Rev. Thompson said. “We follow Jesus not by the color of his skin
but because of the content of His character.”
See TRIBUTE, Page 3A
By EMILY WEAVER
Citizens for Progress had 90 days to gather enough
signatures to call for a referendum on mixed beverage
sales in Kings Mountain. The group of over a dozen
business professionals hit its target.
But the mark could soon be challenged by two
Rev. James Lochridge, pastor of Second Baptist
Church, and Keith Miller, a Sunday school teacher
and deacon at First Baptist Church, were going door-
to-door on Friday making sure the ones who signed
the petition knew what they were signing. A few more
have been manning the phone, going down the list of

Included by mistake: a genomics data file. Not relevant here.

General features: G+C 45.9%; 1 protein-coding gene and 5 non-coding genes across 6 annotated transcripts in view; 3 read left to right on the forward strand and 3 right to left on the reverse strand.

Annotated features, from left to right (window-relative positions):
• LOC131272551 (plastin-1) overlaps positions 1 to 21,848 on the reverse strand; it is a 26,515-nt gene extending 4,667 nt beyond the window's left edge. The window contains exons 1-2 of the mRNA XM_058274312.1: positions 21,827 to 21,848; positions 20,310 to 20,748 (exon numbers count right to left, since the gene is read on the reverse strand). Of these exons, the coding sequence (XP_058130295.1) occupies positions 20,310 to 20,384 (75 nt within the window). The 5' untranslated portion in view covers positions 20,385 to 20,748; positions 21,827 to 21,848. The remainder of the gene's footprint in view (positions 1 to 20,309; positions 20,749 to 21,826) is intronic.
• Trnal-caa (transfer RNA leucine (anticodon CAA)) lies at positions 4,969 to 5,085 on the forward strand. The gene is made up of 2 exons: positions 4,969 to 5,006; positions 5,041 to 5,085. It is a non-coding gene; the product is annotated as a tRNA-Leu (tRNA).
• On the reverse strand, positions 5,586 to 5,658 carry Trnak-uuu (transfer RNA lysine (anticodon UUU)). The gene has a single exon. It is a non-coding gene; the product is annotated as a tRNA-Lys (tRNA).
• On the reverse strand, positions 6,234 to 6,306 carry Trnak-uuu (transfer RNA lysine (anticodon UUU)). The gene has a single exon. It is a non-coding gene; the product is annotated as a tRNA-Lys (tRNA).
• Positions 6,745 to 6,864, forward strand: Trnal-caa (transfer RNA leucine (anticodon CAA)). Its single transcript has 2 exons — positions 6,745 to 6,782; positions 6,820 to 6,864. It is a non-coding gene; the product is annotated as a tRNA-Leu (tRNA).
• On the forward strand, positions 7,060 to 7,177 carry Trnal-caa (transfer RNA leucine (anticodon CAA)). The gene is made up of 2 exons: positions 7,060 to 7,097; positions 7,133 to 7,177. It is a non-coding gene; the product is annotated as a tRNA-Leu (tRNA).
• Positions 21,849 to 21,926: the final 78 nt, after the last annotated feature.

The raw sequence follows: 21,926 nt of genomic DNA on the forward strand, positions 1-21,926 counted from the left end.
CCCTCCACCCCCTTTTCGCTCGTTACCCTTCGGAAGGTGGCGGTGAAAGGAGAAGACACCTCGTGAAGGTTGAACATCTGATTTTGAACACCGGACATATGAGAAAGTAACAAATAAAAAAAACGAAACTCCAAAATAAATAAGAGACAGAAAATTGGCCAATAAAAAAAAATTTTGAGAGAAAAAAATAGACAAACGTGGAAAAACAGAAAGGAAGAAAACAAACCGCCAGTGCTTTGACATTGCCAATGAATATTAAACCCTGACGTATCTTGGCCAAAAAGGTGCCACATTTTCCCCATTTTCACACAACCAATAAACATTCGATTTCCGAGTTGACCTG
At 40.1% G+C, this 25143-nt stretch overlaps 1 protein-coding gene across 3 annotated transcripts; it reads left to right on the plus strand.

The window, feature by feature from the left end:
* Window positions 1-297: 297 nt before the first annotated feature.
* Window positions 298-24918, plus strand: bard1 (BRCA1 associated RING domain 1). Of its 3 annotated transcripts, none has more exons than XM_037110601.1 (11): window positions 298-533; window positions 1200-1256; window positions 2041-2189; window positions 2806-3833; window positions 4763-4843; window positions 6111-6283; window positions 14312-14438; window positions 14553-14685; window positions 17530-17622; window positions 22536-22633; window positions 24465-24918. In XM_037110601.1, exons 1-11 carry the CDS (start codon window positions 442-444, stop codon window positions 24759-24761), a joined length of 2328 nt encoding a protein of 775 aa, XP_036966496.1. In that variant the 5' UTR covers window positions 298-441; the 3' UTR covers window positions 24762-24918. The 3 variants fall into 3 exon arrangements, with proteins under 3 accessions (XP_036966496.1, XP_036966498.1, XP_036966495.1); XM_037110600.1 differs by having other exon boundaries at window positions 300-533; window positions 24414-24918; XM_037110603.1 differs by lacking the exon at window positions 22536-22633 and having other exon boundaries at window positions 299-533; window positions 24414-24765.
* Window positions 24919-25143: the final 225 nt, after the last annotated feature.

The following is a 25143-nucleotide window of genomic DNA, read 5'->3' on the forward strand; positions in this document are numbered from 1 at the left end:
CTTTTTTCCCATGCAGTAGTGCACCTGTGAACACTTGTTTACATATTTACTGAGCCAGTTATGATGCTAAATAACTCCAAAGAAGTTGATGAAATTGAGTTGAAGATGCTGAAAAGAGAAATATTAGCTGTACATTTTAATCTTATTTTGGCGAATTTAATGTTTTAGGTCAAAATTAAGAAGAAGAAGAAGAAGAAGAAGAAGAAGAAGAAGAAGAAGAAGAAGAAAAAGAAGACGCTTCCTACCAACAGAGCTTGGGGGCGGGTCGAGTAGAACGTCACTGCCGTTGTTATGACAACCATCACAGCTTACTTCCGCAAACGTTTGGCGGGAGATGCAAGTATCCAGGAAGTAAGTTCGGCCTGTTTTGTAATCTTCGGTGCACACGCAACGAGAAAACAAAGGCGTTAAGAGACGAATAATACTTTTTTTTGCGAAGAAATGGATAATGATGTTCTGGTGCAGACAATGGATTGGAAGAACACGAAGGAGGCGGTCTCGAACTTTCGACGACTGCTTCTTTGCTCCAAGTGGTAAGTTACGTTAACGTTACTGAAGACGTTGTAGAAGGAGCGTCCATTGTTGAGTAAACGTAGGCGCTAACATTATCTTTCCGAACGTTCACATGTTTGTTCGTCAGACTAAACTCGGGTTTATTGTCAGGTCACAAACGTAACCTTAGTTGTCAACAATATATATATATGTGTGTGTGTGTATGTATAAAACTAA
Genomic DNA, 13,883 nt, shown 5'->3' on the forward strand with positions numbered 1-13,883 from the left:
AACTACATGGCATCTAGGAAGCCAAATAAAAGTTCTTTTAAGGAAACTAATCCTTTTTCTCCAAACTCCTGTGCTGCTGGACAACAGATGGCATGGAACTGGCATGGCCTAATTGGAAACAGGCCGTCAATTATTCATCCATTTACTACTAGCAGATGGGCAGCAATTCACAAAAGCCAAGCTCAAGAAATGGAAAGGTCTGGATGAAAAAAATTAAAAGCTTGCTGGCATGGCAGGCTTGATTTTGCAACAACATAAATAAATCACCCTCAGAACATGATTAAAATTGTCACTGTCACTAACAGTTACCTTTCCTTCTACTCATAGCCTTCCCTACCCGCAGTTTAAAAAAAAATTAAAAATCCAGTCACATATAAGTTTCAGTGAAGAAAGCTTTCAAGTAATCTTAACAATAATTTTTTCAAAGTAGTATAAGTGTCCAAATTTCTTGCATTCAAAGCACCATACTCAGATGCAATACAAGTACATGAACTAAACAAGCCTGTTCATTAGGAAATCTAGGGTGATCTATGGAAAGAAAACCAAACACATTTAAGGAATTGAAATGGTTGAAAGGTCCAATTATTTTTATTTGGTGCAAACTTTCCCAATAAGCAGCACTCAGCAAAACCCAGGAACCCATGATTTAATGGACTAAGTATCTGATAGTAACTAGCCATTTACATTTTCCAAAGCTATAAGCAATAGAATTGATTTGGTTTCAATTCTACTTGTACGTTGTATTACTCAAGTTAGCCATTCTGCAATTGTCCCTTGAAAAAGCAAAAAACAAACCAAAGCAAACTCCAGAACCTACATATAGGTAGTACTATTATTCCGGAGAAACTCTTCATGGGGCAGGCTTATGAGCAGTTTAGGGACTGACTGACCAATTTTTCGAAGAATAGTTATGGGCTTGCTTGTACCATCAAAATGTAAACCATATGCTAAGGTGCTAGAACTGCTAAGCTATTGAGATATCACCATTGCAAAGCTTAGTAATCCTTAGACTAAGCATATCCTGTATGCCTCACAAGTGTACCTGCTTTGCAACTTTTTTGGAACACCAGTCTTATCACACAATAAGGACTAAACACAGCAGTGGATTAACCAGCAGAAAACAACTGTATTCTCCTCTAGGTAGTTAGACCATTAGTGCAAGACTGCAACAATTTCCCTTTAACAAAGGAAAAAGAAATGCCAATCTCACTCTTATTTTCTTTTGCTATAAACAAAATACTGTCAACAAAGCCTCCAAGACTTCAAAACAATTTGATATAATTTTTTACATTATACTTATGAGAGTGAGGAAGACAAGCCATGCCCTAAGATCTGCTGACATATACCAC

petition signers with phone book in hand.
They have 15 days now to try to collect enough sig-
natures for removal to cancel the petition. On Mon-
day, Miller said they were shy by about 50 names.
Their efforts, which began shortly after the peti-
tions were turned in on Jan. 5, were fueled by citizens
who complained that they were misled.
“We’ve run into a lot of folks, more than we ex-
pected, that felt like they were duped. They were de-
ceived, pressured or misled,” Rev. Lochridge said.
A few voters at the Second Baptist polling site on
Election Day questioned volunteers why they had to
sign something outside before they could come in to
See PETITION, Page 3A
} Ry D.C. - : Yoninges Asin :
Kings 1 a, a blast at the Pre ential
SV Fs "Blind Faith" oe
the World, A Blind Mans Jour-
they drive. The miles would be
recorded whenever a vehicle
comes up for its annual inspec-
Earlier, it was proposed that
GPS-like systems be installed
in cars to track the number of
miles and times of day a mo-
torist has driven to calculate
Visit us today at
209 S. Battleground Avenue
See TAX, Page 3A [Lo
£.739.5411 * www.alliancebankandtrust.com
The Faces of Homelown Banking